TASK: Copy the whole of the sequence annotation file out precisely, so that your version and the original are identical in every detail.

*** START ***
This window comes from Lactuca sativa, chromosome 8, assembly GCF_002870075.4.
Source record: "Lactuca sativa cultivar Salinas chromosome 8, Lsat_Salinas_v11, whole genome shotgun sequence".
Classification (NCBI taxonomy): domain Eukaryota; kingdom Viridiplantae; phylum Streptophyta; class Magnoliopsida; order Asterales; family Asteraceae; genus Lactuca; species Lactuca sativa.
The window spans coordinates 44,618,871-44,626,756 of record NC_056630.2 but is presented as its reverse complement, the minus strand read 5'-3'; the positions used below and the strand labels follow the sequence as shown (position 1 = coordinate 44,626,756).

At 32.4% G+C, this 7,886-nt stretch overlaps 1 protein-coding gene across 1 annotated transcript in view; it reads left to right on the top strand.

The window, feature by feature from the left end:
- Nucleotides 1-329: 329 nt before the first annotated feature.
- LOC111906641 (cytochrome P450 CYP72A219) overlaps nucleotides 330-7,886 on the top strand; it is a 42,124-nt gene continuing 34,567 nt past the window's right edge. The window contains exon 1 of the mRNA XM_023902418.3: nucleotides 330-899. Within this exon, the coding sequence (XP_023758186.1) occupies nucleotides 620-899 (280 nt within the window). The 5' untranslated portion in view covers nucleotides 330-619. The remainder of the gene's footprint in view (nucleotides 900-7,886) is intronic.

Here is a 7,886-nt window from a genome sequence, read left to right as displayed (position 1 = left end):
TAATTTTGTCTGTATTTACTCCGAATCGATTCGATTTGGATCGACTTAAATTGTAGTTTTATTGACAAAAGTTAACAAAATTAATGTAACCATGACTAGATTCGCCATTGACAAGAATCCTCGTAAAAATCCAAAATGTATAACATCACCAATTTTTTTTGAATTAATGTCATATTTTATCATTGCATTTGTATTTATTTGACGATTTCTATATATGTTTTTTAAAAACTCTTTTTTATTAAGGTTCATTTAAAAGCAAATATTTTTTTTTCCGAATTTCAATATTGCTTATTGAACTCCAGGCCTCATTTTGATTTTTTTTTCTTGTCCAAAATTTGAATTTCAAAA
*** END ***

This window comes from Lactuca sativa, chromosome 8, assembly GCF_002870075.4.
Source record: "Lactuca sativa cultivar Salinas chromosome 8, Lsat_Salinas_v11, whole genome shotgun sequence".
Classification (NCBI taxonomy): domain Eukaryota; kingdom Viridiplantae; phylum Streptophyta; class Magnoliopsida; order Asterales; family Asteraceae; genus Lactuca; species Lactuca sativa.
The window spans coordinates 44,618,871-44,626,756 of record NC_056630.2 but is presented as its reverse complement, the minus strand read 5'-3'; the positions used below and the strand labels follow the sequence as shown (position 1 = coordinate 44,626,756).

At 32.4% G+C, this 7,886-nt stretch overlaps 1 protein-coding gene across 1 annotated transcript in view; it reads left to right on the top strand.

The window, feature by feature from the left end:
- Nucleotides 1-329: 329 nt before the first annotated feature.
- LOC111906641 (cytochrome P450 CYP72A219) overlaps nucleotides 330-7,886 on the top strand; it is a 42,124-nt gene continuing 34,567 nt past the window's right edge. The window contains exon 1 of the mRNA XM_023902418.3: nucleotides 330-899. Within this exon, the coding sequence (XP_023758186.1) occupies nucleotides 620-899 (280 nt within the window). The 5' untranslated portion in view covers nucleotides 330-619. The remainder of the gene's footprint in view (nucleotides 900-7,886) is intronic.

Here is a 7,886-nt window from a genome sequence, read left to right as displayed (position 1 = left end):
TAATTTTGTCTGTATTTACTCCGAATCGATTCGATTTGGATCGACTTAAATTGTAGTTTTATTGACAAAAGTTAACAAAATTAATGTAACCATGACTAGATTCGCCATTGACAAGAATCCTCGTAAAAATCCAAAATGTATAACATCACCAATTTTTTTTGAATTAATGTCATATTTTATCATTGCATTTGTATTTATTTGACGATTTCTATATATGTTTTTTAAAAACTCTTTTTTATTAAGGTTCATTTAAAAGCAAATATTTTTTTTTCCGAATTTCAATATTGCTTATTGAACTCCAGGCCTCATTTTGATTTTTTTTTCTTGTCCAAAATTTGAATTTCAAAA